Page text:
When thou shalt have overlooked this, give these fellows some means to the king. They have letters for him. Ere we were two days old at sea, a pirate of very warlike appointment gave us chase. Finding ourselves too slow of sail, we put on a compelled valor, and in the grapple I boarded them. On the instant, they got clear of our ship, so I alone became their prisoner. They have dealt with me like thieves of mercy, but they knew what they did; I am to do a good turn for them. 
Let the king have the letters I have sent, and repair thou to me with as much speed as thou wouldst fly death. I have words to speak in thine ear will make thee dumb, yet are they much too light for the bore of the matter. These good fellows will bring thee where I am. Rosencrantz and Guildenstern hold their course for England. Of them I have much to tell thee. Fare-well. 
He that thou knowest thine, 
Hamlet.” 

There was something about the letter that made Horatio think this wasn’t Hamlet, and yet it was Hamlet. It wasn’t the doubting Hamlet, but a confident Hamlet. The prince had changed. He had gained what had for some time seemed lost. The writer of this letter seemed lighter than air. It was the Hamlet he had once known.

“Wow,” Horatio said. “That is some story.”

“And all true, sir. Never have we witnessed a braver man.”

“Well, follow me. I will take you to the king to deliver his letters. Then you can take me to the man who sent you.”

“Yes, sir.”

“And remember, not a word to the king about this other matter. Understood?”

“We understand.”

So, dear Reader, aren’t you surprised? Bet you thought Hamlet was in England, doing the pubs and catching the Bard’s latest play. Looks like he isn’t. Very interesting. Bet Claudius will be surprised too.

Hamlet: No More Mr. Nice Guy

For Hamlet’s plot till now, see Hamlet So Far.

Act 3 Scene 2 (continued).

From the moment Ophelia said, “The king rises.”

From the moment the Queen said, “How fares my lord?”

From the moment Polonius said, “Stop the play.”

From the moment Claudius said, “Give me some light, away.”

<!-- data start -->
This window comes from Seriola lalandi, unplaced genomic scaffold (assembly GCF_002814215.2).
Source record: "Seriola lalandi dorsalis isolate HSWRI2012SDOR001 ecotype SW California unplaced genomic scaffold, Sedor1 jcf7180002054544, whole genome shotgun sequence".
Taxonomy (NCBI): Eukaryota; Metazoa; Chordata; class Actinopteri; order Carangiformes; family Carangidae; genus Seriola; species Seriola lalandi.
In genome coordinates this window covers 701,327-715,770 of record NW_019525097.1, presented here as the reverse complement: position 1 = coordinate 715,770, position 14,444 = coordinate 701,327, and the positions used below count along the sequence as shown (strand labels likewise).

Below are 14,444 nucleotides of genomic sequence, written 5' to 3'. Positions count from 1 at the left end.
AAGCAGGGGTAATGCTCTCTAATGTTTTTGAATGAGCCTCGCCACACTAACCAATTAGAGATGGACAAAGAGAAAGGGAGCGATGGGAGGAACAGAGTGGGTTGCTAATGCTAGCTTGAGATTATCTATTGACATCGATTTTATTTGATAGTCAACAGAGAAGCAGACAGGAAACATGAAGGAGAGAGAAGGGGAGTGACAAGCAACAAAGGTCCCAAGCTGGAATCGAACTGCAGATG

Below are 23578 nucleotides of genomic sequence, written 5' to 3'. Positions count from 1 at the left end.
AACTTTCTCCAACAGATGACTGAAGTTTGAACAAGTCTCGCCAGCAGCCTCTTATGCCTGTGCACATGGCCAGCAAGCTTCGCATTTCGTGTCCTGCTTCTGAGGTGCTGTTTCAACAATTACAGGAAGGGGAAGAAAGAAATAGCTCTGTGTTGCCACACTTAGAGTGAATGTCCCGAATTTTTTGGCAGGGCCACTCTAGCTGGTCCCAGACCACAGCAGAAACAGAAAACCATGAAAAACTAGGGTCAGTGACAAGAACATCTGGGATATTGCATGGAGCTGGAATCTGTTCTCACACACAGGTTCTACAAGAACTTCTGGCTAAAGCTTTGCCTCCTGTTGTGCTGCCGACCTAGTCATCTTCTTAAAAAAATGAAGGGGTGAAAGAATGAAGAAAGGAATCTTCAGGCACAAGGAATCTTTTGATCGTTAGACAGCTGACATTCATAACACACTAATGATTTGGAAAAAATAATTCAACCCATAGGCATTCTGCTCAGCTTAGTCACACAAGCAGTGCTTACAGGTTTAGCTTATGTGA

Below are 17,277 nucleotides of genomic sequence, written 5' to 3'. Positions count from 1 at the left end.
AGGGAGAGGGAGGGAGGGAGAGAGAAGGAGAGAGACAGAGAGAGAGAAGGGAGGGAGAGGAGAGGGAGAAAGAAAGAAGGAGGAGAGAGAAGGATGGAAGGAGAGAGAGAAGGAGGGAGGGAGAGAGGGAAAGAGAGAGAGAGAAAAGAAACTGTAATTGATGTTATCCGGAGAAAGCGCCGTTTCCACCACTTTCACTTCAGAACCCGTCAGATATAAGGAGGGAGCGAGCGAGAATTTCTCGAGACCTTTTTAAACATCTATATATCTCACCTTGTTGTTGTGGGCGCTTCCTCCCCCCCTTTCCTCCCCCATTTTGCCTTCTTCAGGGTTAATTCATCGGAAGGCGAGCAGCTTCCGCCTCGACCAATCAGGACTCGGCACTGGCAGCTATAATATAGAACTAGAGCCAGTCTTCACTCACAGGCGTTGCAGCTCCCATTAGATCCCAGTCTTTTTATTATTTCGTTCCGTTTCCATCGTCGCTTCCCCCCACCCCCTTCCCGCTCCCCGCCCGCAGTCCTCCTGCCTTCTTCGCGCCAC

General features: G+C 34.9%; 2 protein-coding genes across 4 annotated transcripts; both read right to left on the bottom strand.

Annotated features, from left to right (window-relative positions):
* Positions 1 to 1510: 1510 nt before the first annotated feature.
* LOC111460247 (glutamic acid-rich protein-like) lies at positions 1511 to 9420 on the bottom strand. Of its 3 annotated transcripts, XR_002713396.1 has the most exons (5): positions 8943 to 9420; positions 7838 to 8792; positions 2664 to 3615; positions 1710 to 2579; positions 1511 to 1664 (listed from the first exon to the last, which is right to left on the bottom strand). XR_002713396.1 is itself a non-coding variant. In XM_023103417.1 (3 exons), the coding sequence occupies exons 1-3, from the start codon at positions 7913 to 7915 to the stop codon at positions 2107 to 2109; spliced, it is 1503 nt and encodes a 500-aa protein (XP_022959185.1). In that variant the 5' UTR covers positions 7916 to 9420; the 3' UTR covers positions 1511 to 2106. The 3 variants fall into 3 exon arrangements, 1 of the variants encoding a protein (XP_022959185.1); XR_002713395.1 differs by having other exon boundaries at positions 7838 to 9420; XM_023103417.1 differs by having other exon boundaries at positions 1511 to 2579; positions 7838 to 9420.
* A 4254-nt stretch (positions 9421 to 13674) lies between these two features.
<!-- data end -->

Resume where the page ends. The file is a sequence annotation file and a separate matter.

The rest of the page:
Hamlet knew, and he knew big time. The white face on Claudius was not embarrassment. It wasn’t a clown’s face. It was the face of a murderer’s guilt.

Yep, Claudius did it. There was no doubt about it.

“Well, there you have it. There it is,” The Hamster said to his good bud, Horatio. “Claudius done it. There’s no doubt about It.” The Hamster looked for agreement. Even now, he was not about to go out on this limb alone.

Horatio was a man of few words and those words usually backed up anything The Hamster said. Horatio had watched Claudius during the performance of “The Murder of Gonzago”. Claudius’ face left nothing to guesswork. He was guilty alright. So Horatio gave his unqualified yep with a clear conscience.

‘Course, whatever Horatio did or said, he said or did with a clear conscience. It wasn’t necessarily that it was right. He just did it with a clear conscience. That was the kind of guy he was. Also it was a great survival technique. And one thing was sure. Horatio was good at surviving.

So there it was. Claudius guilty as charged. Right. What to do about it? Before that could be discussed, guess who showed? Mr. Dumb and Mr. Dumber. Tweedledee and Tweedledum. Rusancrantz and Guildenstern, of course.

R or G said, “My lord, can I have a word with you?’

“I don’t know. Can you?” Hamlet throws off.

“The king. He’s off in his chamber and he’s extremely bummed, man.”

“Got the blues, eh?”

“He’s angry,” R or G said.

“That’s what he gets for drinking that bad hootch.” Hamlet smiled. He was having way too good a time.

“It’s not that.”

“Maybe you should get him a doctor. I hear his doctor the doctor, Doctor Doctor, is very good at healing a pain in the butt. Can’t heal mine but maybe he can take Polonius’ head out of his rear.”

“But your mom…”

“I thought we were talking the king here. You’re always confusing me. Not only can I not tell who R is and who G is, now you’ve got me confused about who the king is and who the queen is. He’s not wearing a dress again, is he?”

In the Middle Ages, lords wore robes. They may have looked like dresses but they were not. They were robes. Popes and cardinals got to wear dresses, I mean robes too. It was what distinguished a higher-up from a lower-down. Serfs wore pants.